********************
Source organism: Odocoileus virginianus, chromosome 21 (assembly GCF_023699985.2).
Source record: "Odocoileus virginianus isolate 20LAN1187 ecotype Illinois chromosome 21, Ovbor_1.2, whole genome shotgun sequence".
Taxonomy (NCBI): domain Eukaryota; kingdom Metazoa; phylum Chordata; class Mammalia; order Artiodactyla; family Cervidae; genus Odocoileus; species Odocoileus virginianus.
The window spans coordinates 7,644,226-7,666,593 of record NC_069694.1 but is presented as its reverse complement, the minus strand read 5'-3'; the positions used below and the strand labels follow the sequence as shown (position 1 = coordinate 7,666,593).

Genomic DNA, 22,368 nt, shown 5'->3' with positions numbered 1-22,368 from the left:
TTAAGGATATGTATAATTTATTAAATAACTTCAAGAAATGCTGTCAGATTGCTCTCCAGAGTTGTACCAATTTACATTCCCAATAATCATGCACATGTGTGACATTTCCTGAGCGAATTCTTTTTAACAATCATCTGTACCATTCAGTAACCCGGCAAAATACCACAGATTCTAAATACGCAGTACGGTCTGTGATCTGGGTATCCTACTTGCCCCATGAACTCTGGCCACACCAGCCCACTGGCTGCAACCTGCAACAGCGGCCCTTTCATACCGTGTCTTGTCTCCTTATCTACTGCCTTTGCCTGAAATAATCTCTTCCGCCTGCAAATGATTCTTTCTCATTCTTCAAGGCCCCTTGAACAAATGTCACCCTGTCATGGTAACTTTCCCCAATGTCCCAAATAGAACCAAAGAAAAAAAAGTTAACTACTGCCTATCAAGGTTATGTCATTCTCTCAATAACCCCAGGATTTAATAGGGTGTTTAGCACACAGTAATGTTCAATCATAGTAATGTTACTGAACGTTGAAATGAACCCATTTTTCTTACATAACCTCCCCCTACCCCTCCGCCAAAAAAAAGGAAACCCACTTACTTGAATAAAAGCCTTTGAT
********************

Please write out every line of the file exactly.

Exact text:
Source organism: Odocoileus virginianus, chromosome 21 (assembly GCF_023699985.2).
Source record: "Odocoileus virginianus isolate 20LAN1187 ecotype Illinois chromosome 21, Ovbor_1.2, whole genome shotgun sequence".
Taxonomy (NCBI): domain Eukaryota; kingdom Metazoa; phylum Chordata; class Mammalia; order Artiodactyla; family Cervidae; genus Odocoileus; species Odocoileus virginianus.
The window spans coordinates 7,644,226-7,666,593 of record NC_069694.1 but is presented as its reverse complement, the minus strand read 5'-3'; the positions used below and the strand labels follow the sequence as shown (position 1 = coordinate 7,666,593).

Genomic DNA, 22,368 nt, shown 5'->3' with positions numbered 1-22,368 from the left:
TTAAGGATATGTATAATTTATTAAATAACTTCAAGAAATGCTGTCAGATTGCTCTCCAGAGTTGTACCAATTTACATTCCCAATAATCATGCACATGTGTGACATTTCCTGAGCGAATTCTTTTTAACAATCATCTGTACCATTCAGTAACCCGGCAAAATACCACAGATTCTAAATACGCAGTACGGTCTGTGATCTGGGTATCCTACTTGCCCCATGAACTCTGGCCACACCAGCCCACTGGCTGCAACCTGCAACAGCGGCCCTTTCATACCGTGTCTTGTCTCCTTATCTACTGCCTTTGCCTGAAATAATCTCTTCCGCCTGCAAATGATTCTTTCTCATTCTTCAAGGCCCCTTGAACAAATGTCACCCTGTCATGGTAACTTTCCCCAATGTCCCAAATAGAACCAAAGAAAAAAAAGTTAACTACTGCCTATCAAGGTTATGTCATTCTCTCAATAACCCCAGGATTTAATAGGGTGTTTAGCACACAGTAATGTTCAATCATAGTAATGTTACTGAACGTTGAAATGAACCCATTTTTCTTACATAACCTCCCCCTACCCCTCCGCCAAAAAAAAGGAAACCCACTTACTTGAATAAAAGCCTTTGAT